New Years Resolutions: How Successful Are You?
With just a few days left until 2020 (I guess we can expect better eyesight in the New Year), all the little stories and articles are popping up with “45 Best New Year’s Resolution Ideas 2020″ and 50 New Year’s Resolution Ideas and How to Achieve Each of Them” being just a sample. How about, for one, we resolve not to look at Good Housekeeping or Maxim for New Year’s Resolution ideas? Done!
While some succeed, many of us are unsuccessful. For a clue into this conundrum, try Googling “New Years Resolutions” and you get among others– “Work out to feel good, not be thinner”, “Stop gossiping”, and “Drink more water”. These suck. They are all good things to do for yourself or for humankind, but they are also extremely vague and how would you know if and when you will succeed? Folks think up these grand, life-changing resolutions without putting any thought into how to make them happen.
I like the idea of using the same formula as you would for creating a strong goal. Your resolutions, just like your goals, are most effective when they are SMART. SMART stands for “specific”, “measurable”, “achievable”, “realistic”, and “timely”.
Using the “drink more water” resolution, one could decide to drink five glasses of water a day. Each glass will be twelve ounces. I will keep a small notebook that will list each day how many glasses I drank. At the end of one month, look at the last 30 days and see how you did. If you did it, and it was no problem, you might want to beef it up for the next month and so on for the entire year.
No matter what the resolution is, you should touch base weekly at first and then perhaps monthly and then tweak it a little. You might have an overarching resolution to improve yourself in 2020, and then have a handful of smaller SMART resolutions to achieve that big one that sounds great, but lacks the details of how to accomplish it.
A very important factor to consider is why you are making the resolution. Sit down with that same notebook in which you will be keeping track of your daily water intake and write down your thoughts on what is motivating you to make changes. A resolution that is truly important to you will stick around longer than one you pick because it sounds good.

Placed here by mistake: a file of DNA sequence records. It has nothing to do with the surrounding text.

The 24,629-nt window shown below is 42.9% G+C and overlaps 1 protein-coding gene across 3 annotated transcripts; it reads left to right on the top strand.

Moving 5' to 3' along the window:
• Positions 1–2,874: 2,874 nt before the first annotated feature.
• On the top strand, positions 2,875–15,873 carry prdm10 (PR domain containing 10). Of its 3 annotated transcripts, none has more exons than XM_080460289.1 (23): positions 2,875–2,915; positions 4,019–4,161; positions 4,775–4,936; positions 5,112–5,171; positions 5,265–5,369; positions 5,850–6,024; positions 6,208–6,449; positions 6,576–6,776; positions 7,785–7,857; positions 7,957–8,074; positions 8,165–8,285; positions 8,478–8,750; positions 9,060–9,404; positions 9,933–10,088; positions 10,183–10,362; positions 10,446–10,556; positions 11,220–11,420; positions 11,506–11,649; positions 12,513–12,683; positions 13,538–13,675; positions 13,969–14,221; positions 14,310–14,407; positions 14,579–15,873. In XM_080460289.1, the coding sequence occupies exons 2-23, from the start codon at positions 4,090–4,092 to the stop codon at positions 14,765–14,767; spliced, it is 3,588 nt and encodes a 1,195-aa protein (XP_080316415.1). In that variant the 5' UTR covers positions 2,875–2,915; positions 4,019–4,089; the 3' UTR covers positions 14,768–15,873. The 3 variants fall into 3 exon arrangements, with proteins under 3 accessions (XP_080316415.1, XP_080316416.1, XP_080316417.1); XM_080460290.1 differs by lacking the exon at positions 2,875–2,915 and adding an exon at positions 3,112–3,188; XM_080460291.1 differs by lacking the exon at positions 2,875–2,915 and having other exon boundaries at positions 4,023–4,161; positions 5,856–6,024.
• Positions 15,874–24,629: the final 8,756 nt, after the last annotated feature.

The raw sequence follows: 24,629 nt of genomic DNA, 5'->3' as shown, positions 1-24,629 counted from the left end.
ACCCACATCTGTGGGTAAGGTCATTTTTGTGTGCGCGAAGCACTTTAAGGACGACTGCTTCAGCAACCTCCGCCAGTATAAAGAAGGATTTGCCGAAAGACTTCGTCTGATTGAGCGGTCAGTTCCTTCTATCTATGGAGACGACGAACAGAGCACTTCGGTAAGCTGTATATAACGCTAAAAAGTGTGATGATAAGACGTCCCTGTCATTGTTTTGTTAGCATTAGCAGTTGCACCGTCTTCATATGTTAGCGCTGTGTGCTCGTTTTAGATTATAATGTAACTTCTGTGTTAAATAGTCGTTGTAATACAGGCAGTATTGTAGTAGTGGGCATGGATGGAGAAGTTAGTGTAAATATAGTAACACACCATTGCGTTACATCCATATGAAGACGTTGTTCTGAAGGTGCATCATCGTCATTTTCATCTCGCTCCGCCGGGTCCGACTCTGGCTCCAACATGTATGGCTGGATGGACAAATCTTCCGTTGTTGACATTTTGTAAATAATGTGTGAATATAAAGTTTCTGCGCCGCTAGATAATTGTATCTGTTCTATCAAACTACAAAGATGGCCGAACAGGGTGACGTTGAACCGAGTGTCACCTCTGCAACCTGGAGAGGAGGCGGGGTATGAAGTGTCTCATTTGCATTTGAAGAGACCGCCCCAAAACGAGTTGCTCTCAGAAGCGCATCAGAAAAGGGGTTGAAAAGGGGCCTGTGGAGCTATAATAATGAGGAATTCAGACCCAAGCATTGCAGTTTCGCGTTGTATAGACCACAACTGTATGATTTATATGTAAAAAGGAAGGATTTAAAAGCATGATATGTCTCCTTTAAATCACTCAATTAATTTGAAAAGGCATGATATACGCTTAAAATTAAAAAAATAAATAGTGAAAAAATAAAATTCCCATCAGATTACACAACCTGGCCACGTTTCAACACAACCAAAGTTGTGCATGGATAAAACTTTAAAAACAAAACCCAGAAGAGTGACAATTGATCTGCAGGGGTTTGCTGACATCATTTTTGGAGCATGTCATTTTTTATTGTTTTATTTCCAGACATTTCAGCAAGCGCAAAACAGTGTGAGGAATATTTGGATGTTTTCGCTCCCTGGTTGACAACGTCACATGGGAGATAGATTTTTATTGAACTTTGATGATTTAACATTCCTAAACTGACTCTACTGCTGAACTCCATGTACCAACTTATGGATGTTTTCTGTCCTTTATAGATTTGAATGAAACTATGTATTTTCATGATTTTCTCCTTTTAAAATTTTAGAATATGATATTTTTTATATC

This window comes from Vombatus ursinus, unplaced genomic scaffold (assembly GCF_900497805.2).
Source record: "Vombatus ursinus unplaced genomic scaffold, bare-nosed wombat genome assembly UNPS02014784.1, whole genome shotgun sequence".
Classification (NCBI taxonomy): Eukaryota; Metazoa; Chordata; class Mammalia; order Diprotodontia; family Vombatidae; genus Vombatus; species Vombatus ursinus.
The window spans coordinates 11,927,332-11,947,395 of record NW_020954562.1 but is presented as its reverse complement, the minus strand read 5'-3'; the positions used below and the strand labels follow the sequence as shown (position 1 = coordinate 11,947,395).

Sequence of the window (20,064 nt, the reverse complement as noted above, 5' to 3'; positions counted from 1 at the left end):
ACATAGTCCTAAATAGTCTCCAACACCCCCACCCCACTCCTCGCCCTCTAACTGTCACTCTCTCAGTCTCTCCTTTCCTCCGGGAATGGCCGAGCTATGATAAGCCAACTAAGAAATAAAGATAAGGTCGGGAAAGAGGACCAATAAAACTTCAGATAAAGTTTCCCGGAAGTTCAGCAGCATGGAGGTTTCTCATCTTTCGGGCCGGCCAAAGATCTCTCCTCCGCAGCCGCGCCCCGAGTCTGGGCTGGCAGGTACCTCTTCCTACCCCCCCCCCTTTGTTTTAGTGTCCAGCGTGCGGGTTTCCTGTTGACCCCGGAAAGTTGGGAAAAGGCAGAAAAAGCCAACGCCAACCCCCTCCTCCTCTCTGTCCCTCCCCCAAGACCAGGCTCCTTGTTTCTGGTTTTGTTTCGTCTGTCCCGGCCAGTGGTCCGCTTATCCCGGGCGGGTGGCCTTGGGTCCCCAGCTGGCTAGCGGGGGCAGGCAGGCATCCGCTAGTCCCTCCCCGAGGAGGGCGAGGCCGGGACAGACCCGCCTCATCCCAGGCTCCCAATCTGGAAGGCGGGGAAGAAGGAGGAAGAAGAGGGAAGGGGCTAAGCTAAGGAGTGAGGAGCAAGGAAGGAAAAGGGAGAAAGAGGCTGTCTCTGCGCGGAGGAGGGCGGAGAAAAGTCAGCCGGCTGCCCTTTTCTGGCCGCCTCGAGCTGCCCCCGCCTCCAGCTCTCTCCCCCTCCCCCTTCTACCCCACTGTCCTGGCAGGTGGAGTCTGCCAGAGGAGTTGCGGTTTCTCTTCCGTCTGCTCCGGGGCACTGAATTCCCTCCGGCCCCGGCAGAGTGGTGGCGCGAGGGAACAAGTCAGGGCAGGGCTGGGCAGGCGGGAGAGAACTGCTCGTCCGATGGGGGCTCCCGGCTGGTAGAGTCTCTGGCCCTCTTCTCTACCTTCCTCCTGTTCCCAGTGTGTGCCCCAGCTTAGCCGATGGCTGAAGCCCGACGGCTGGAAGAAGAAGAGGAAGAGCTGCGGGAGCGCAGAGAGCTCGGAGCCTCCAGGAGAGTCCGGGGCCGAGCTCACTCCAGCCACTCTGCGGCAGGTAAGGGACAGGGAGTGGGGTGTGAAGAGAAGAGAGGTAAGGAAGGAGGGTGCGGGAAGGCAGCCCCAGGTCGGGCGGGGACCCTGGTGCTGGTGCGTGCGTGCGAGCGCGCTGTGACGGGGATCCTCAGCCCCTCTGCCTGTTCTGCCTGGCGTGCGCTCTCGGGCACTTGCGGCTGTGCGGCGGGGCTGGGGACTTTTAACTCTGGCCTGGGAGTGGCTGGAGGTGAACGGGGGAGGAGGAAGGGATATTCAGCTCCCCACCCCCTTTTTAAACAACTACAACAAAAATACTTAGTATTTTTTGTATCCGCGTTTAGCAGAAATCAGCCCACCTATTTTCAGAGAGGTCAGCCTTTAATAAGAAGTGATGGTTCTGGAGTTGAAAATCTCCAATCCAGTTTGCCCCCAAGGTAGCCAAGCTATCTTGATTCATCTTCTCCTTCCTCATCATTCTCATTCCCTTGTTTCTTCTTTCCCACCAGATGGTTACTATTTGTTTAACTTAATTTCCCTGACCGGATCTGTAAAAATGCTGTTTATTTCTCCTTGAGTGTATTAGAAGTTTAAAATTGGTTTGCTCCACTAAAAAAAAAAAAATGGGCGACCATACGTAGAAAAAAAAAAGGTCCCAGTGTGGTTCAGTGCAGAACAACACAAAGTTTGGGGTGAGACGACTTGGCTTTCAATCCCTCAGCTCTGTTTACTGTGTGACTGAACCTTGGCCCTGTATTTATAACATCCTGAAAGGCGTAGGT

Lastly, TELL SOMEONE what your resolution is. Pick a friend, a co-worker, or some relatives that are doing the same thing and share your resolutions including some of the ways you plan to make it happen. Throughout the year, ask them about his or her resolution, and they will ask you about your’s. It is easy to let a resolution fade away when it only exists in your head. Tell your sister, your office mate, your best friend, or whomever, and the resolution will be remembered and asked about on a regular basis.
So, what did we just discuss? (1) Sit down with a notebook and write a little about what your resolution is and why you want to make this happen. (2) Write down a handful of smaller short-term resolutions that are SMART and that will help you achieve that Whopper. (3) Share with someone your resolution, and ask them about his or her’s. (4) Review the progress weekly and then monthly. If it is not going well, instead of becoming discouraged and giving up, simply tweak it.
This method might not be as dramatic or sexy as making one bold life-altering pronouncement in your head. Wouldn’t you rather, however, make a resolution that sticks? Maybe Phoebe would have learned to fly a plane and Rachel would have been able to stop gossiping, and Ross would have avoided those awful leather pants had they used this strategy.